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Sacrifice not in vain as long as we remember
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If you’re like most Americans, you’re likely spending the next few days celebrating the first full holiday weekend of the summer. Perhaps now that school is out, you’re taking a family vacation.

Or maybe you’re staying at home, happy to escape the hustle and bustle of everyday life. We hope you enjoy the holiday.

But hopefully, at some point during the next few days you’ll take a minute to remember why we have this time off. The Memorial Day weekend may be a time to get summer started, but the holiday was bought and paid for with the lives of those who died in the service of our country.

Memorial Day at its heart is about paying tribute to those who have given their lives in our nation’s defense over the past 200 plus years, from Lexington and Gettsyburg to Iwo Jima and Normandy, from the frozen ridges of Korea to the steamy jungles of Vietnam, the mountains of Afghanistan and the deserts if Iraq.

This is no small number, mind you. More than 2.5 million Americans have died or been wounded as a result of combat in those wars and others.

Yet it is sometimes lamented in our day and time that — in this day of an all-volunteer military — those who fight our wars are increasingly removed from most of the population. That means fewer of us can appreciate what it means to lose a son, or daughter, or brother, or father, or mother. It also can mean that we as a country have “less skin in the game,” making us a nation much more willing to go to war than we ought to be.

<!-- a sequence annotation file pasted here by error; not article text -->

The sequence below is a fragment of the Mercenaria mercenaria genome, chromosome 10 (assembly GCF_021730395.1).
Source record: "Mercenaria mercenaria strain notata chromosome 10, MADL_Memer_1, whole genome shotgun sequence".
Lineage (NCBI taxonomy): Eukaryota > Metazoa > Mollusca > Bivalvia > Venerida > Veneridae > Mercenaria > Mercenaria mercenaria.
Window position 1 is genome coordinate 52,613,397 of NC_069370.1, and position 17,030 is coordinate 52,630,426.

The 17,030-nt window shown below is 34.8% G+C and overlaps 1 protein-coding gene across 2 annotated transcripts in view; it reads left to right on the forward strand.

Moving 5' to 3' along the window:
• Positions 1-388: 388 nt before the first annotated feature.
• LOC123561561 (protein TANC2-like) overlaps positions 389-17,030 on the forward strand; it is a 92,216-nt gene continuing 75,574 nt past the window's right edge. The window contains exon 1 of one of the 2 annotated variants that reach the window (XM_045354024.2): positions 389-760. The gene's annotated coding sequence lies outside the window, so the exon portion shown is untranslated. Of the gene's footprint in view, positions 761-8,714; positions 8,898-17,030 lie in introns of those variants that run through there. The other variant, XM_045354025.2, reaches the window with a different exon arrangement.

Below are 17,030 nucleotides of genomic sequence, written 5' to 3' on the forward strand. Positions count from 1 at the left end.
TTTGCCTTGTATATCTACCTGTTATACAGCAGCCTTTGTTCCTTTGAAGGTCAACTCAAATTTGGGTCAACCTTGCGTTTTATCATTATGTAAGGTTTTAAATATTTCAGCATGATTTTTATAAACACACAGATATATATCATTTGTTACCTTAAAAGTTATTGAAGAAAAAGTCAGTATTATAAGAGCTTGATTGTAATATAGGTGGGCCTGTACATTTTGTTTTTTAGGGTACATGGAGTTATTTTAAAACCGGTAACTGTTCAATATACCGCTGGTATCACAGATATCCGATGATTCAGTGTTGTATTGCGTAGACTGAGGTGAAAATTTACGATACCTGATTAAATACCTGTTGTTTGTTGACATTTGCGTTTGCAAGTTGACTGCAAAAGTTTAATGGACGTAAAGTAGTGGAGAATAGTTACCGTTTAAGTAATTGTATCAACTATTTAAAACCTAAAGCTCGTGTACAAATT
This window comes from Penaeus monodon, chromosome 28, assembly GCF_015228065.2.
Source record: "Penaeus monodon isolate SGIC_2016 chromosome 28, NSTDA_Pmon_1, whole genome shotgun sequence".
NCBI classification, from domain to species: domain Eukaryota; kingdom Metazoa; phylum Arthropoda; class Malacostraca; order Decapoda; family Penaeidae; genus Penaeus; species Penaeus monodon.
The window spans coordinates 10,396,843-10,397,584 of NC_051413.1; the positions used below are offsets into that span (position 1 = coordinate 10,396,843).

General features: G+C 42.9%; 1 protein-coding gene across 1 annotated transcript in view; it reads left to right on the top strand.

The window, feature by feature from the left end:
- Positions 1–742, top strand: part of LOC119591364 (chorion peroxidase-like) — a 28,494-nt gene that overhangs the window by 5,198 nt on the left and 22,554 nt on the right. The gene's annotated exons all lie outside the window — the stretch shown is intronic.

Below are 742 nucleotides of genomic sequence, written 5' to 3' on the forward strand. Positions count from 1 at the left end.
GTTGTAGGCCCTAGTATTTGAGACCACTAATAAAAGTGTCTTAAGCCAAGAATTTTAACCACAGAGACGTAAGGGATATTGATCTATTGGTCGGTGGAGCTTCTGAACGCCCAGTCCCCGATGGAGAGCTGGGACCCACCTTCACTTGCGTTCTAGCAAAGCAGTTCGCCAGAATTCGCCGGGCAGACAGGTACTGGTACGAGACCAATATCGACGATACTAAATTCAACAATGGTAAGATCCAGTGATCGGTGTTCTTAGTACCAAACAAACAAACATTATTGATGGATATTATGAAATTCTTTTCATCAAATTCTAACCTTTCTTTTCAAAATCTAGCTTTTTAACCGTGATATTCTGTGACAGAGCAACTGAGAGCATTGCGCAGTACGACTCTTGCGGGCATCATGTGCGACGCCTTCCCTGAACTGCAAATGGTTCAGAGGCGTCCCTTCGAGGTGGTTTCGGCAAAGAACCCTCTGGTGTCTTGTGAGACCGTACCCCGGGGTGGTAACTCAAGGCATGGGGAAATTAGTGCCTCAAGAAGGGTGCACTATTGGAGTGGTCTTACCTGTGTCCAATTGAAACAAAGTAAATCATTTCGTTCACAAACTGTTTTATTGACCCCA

That’s not true in our community. The proximity of Fort Stewart and the large number of military families we have in our midst, both active and retired, are a daily reminder of the dangers faced and courage shown by U.S. troops.

The 2011 loss of Staff Sgt. Jeremy Katzenberger, a Hunter Army Airfield Ranger who called Richmond Hill home, was just the most recent reminder that there is still a war being fought. Katzenberger was killed in a firefight in Afghanistan.

In 2009, Marine Capt. Matthew Freeman, a Richmond Hill High School graduate, and Army Ranger Staff Sgt. Jason Dahlke, a Richmond Hill resident, were killed in Afghanistan within weeks of one another.

And in 2005, Marine Staff Sgt. Joel Dameron, a Bryan County High School graduate from Ellabell, was killed in Iraq during combat operations.

Their sacrifices, and those of their comrades in arms, will not be in vain so long as they are remembered — and so long as we understand that the freedoms we enjoy come at a great cost.  

Take a second to remember that this weekend.

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